Czech locales have been fully booked throughout the past year, with international features and TV series such as Amazon’s “Carnival Row” continuing to roll in, while indie projects such as Daisy Ridley vehicle “Ophelia” have incorporated the country’s remarkable Bohemian settings.

The latter project, a Hamlet retelling from the point of view of the love interest whom Shakespeare relegated to the role of his most poignant victim, was filmed in Czech castles and sylvan river valleys in addition to recreating the court of Elsinore at Prague’s Barrandov Studio.

Co-starring with Naomi Watts as Queen Gertrude and Clive Owen as Claudius, Ridley’s Ophelia manages to parry court intrigues far better than the lovesick, doomed version of her character known to readers up to now. The production chose to set up shop in the Czech Republic in part because of its fairytale looks and relative affordability, but also because of the incredible craftsmanship of crews, who were able to create a medieval castle set in short order, incorporating remarkable authenticity and detail, says the film’s producer.

“We wanted to be sure it has that look and feel of authenticity and scope and scale and beauty because it is an interesting period of time, taking advantage of the amazing locations in the Czech Republic and having a great art department,” says Paul Hanson of Covert Media.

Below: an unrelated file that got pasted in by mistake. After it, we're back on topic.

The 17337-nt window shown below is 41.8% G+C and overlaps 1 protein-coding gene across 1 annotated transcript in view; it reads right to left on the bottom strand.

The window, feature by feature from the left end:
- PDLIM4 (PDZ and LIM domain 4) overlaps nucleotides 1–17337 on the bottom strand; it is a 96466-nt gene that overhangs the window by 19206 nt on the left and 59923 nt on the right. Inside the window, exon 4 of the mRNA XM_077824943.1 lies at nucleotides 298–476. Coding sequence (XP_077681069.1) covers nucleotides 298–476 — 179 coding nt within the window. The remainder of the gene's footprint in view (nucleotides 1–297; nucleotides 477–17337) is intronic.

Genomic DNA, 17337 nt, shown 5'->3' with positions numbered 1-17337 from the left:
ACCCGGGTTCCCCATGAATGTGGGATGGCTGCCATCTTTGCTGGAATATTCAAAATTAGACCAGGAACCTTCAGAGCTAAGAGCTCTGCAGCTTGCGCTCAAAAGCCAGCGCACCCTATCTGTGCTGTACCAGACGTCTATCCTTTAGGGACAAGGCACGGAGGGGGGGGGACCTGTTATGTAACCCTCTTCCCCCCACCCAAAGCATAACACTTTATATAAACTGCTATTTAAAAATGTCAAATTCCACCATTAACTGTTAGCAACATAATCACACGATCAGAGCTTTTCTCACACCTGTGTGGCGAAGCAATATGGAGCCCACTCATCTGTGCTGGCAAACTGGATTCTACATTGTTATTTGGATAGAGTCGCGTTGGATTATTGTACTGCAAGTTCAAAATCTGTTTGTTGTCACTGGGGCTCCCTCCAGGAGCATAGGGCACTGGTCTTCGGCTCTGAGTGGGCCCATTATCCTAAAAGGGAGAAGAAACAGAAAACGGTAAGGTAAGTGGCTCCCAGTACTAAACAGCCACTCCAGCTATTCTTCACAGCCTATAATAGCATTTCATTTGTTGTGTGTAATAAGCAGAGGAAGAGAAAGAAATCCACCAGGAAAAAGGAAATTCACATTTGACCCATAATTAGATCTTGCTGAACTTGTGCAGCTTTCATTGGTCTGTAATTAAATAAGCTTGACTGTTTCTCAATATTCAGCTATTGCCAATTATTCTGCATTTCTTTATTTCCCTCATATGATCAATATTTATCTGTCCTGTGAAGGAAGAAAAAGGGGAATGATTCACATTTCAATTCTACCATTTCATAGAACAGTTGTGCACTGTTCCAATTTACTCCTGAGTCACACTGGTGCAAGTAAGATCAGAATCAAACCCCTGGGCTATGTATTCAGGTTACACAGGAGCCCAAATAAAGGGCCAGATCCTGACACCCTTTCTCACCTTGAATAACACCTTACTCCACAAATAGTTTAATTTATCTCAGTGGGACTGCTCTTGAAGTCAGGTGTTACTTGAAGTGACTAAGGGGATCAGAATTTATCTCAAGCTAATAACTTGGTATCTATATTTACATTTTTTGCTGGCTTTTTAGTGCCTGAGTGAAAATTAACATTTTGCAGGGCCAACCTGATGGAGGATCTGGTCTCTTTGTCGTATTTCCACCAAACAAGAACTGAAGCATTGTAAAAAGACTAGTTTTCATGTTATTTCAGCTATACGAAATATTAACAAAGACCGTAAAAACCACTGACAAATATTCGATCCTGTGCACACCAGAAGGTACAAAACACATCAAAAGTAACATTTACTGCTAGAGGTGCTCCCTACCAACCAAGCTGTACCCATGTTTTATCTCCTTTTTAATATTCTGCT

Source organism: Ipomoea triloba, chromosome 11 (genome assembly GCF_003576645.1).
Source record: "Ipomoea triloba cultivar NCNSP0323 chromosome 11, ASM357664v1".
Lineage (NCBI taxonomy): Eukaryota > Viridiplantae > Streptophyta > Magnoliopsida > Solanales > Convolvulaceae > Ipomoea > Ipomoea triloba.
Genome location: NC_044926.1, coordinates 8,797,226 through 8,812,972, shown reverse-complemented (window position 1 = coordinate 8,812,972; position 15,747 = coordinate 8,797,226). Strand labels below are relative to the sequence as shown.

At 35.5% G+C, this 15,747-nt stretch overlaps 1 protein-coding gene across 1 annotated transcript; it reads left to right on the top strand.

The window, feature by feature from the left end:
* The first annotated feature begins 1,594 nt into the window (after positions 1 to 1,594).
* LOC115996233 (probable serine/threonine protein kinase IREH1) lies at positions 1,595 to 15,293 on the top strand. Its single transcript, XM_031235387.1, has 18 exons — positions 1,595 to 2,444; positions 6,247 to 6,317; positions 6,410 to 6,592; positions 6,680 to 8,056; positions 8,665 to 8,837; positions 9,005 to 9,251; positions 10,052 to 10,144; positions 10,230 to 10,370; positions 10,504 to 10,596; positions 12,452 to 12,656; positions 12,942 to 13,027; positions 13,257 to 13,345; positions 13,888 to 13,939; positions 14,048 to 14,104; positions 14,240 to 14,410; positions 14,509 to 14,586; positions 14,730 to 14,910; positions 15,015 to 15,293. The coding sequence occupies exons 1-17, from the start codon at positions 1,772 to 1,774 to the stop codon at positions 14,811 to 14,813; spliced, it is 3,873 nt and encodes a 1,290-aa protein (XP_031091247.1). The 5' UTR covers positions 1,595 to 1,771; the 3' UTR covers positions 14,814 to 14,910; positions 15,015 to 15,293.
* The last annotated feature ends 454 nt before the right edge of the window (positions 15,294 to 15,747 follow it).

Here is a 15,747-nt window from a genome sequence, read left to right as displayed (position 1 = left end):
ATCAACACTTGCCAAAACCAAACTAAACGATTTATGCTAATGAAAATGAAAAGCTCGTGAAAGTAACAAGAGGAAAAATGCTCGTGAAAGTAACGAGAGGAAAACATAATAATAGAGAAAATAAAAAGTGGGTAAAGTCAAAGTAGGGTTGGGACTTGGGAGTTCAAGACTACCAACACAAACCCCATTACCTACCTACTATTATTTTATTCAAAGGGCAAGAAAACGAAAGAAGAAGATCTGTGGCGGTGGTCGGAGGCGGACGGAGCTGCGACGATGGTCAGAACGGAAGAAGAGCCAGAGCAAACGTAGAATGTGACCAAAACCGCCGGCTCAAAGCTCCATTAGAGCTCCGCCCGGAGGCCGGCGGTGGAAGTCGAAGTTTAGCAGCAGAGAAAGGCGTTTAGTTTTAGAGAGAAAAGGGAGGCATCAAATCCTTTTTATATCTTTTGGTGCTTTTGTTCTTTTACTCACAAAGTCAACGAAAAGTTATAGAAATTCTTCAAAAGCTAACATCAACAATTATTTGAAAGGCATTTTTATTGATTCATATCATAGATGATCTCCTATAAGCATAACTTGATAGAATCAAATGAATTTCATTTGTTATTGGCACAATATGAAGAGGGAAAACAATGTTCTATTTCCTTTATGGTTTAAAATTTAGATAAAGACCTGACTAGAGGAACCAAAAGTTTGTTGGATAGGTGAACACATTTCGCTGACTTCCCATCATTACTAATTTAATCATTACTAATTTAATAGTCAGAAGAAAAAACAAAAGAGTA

“Ophelia” director Claire McCarthy concurs. “Shooting in Prague strongly influenced the aesthetic of the film. We had the privilege to film in some incredible high Gothic locations that are both beautiful and perfect for our setting and story.”

Local crews also hit the ground running on a tight schedule, McCarthy says. “The Czech team worked beautifully with our international heads of department. I’m very, very excited about the level of detail, texture and love that our team contributed to the world of our movie.”

The film, which premiered at Sundance, has served as an evocative calling card for the Czech Republic’s growing appeal for medium-budget films, showing they can achieve production values normally reserved for outings with far bigger budgets.

“Carnival Row,” with deeper pockets, has also managed to wring solid value out of its Czech shoot, filming eight episodes in the Legendary Television project for Amazon, produced by Orlando Bloom.